PRZM is an Animated MIDI Lightbox. Up to 4 people can play to generate a semi-random improvised musical jam.
It uses robust, arcade-style buttons mounted on the sides to trigger sound and light at the same time. Triggering a button will send pitch messages out to a MIDI compatible software/hardware instrument. In the current installation, Ableton Live is being used with custom instruments and MIDI effects that manipulate the MIDI data being generated. Animated light patterns display through the tinted black perspex top layer. These have been created with Neo Pixel Digital RGB strips which allow for programmable colours and patterns to be triggered via an Arduino Uno board.
An Arduino Uno is being used as the central brain for the entire system. It processes the code to trigger both MIDI note data and the Neo Pixel patterns. It is also recognised as a class-compliant MIDI device which means MIDI data is sent over the Uno’s standard USB connection.
To generate the necessary MIDI code, the MIDI library for Arduino is being used. Each button is connected to a digital pin on the Arduino board and is hard-coded to trigger a specific MIDI note between C1-G1. The notes being triggered for this installation are not important as these are further modified in Ableton Live.
To generate MIDI data over a USB connection, the HIDUINO firmware is being used to build a class-compliant USB-MIDI device from an Arduino UNO (this also works on the Arduino MEGA 2560). Once the all of the required code is on the Arduino, controlling both the Neo Pixels and the MIDI data, the Arduino is flashed with the HIDUINO firmware after which it is then recognised as a stand-alone MIDI device by a computer.
Neo Pixel Strips
The Neo Pixel strip has 60 digitally-addressable pixel LEDs per meter. Each RGB LED on the strip can be customised to create various patterns via the Arduino code. The main strip has been cut into four smaller sections, each one connected to its own dedicated digital pin on the Arduino Uno. This allows for easier control over the separate strips from within the code.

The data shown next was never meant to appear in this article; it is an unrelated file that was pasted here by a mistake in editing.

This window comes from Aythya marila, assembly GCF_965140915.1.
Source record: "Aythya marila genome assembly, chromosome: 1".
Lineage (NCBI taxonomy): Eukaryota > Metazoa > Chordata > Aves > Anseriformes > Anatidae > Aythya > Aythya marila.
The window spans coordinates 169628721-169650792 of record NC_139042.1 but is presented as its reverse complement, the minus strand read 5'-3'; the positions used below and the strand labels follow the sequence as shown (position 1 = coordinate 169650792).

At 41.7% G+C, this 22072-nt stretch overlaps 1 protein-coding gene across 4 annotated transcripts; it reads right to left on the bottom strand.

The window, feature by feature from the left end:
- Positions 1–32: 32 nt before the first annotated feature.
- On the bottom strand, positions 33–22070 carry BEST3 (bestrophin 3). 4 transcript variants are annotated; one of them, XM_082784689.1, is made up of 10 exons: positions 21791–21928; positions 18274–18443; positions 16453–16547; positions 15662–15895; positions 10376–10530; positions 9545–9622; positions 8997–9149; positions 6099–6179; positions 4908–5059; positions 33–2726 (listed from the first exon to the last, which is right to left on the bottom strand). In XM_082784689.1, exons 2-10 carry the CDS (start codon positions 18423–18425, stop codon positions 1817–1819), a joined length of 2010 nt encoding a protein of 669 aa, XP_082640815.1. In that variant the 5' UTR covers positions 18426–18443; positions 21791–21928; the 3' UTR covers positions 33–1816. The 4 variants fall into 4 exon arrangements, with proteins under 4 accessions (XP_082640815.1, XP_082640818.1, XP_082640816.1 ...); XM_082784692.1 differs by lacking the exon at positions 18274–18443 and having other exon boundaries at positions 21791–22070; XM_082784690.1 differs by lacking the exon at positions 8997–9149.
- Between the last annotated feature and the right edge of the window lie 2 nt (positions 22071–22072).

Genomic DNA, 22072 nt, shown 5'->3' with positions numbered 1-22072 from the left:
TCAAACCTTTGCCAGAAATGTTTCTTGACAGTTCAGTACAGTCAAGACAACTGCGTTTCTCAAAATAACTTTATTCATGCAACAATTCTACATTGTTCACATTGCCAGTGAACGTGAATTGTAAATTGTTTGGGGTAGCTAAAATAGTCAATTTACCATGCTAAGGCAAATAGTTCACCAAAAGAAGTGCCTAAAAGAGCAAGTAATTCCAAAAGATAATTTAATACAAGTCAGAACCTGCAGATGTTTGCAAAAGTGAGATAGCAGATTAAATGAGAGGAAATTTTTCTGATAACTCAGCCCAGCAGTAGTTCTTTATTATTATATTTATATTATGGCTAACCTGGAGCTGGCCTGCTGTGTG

The code generates a chase routine with a cyclic colour wheel running throughout. This is triggered and cleared with each button press. A layer of frosted white material is being used to diffuse the light being generated be the Neo Pixel strips allowing it to spread more evenly across the stencil cut shapes above.
MIDI notes are transmitted into Ableton Live across 8 separate tracks. Each track contains a customised instrument and makes use of the standard MIDI effects for processing. Each instrument has been grouped to an Instrument Rack as this allows the Key Chain to be used to isolate a specific MIDI note to trigger the instrument (essentially filtering out all other MIDI notes).
An example of a MIDI Effect chain can be seen below where a single note is capable of triggering and iterating through a number of different notes (Random), quantised to a specified scale (Scale), have notes added (Chord) and finally transposed (Pitch) before being sent to the instrument (Operator).
As each PRZM player has only two buttons to interact with, more emphasis can be placed on what those buttons are doing. In the example below, two instruments are being triggered with a single button using a similar method as above, but they are separated via parallel chains and make use of the Note Length MIDI effect. Using the ‘Trigger’ option, the second instrument is triggered with a note-off message. This means a note from instrument 1 is triggered when pressing a button, and a note from instrument 2 when the button is de-pressed. Customising the envelope settings in the instruments can also be useful here to determine variation between short and long presses.
Working with Live’s MIDI effects have made the PRZM a fun and interactive musical tool as they allow each track to have its own unique behaviour whilst conforming to musical attributes such as scale and tone.
A special thank you to some people who made PRZM possible:
Jim Frize of Sonodrome
Paul Mazzitelli of R10